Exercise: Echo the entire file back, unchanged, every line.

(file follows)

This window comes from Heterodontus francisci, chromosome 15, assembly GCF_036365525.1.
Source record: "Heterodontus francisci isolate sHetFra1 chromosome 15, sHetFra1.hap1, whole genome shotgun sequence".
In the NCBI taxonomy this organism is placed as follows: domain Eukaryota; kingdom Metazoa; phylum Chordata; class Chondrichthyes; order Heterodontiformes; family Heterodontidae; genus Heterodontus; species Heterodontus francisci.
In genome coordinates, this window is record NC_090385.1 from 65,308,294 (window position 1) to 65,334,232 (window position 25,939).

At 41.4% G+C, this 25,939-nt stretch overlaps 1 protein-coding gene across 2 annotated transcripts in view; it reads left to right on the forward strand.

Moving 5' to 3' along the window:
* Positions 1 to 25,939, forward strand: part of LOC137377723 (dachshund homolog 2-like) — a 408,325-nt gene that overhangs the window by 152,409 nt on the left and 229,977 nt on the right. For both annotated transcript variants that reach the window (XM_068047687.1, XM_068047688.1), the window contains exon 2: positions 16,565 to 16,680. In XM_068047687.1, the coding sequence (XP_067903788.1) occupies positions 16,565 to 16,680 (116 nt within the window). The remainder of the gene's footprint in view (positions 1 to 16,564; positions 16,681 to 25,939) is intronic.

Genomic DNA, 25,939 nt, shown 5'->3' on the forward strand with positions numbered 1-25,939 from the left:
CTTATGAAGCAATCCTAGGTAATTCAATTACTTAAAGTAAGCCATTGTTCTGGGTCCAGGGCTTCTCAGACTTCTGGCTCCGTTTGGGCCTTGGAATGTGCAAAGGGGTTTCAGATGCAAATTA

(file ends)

This window comes from Heterodontus francisci, chromosome 15, assembly GCF_036365525.1.
Source record: "Heterodontus francisci isolate sHetFra1 chromosome 15, sHetFra1.hap1, whole genome shotgun sequence".
In the NCBI taxonomy this organism is placed as follows: domain Eukaryota; kingdom Metazoa; phylum Chordata; class Chondrichthyes; order Heterodontiformes; family Heterodontidae; genus Heterodontus; species Heterodontus francisci.
In genome coordinates, this window is record NC_090385.1 from 65,308,294 (window position 1) to 65,334,232 (window position 25,939).

At 41.4% G+C, this 25,939-nt stretch overlaps 1 protein-coding gene across 2 annotated transcripts in view; it reads left to right on the forward strand.

Moving 5' to 3' along the window:
* Positions 1 to 25,939, forward strand: part of LOC137377723 (dachshund homolog 2-like) — a 408,325-nt gene that overhangs the window by 152,409 nt on the left and 229,977 nt on the right. For both annotated transcript variants that reach the window (XM_068047687.1, XM_068047688.1), the window contains exon 2: positions 16,565 to 16,680. In XM_068047687.1, the coding sequence (XP_067903788.1) occupies positions 16,565 to 16,680 (116 nt within the window). The remainder of the gene's footprint in view (positions 1 to 16,564; positions 16,681 to 25,939) is intronic.

Genomic DNA, 25,939 nt, shown 5'->3' on the forward strand with positions numbered 1-25,939 from the left:
CTTATGAAGCAATCCTAGGTAATTCAATTACTTAAAGTAAGCCATTGTTCTGGGTCCAGGGCTTCTCAGACTTCTGGCTCCGTTTGGGCCTTGGAATGTGCAAAGGGGTTTCAGATGCAAATTA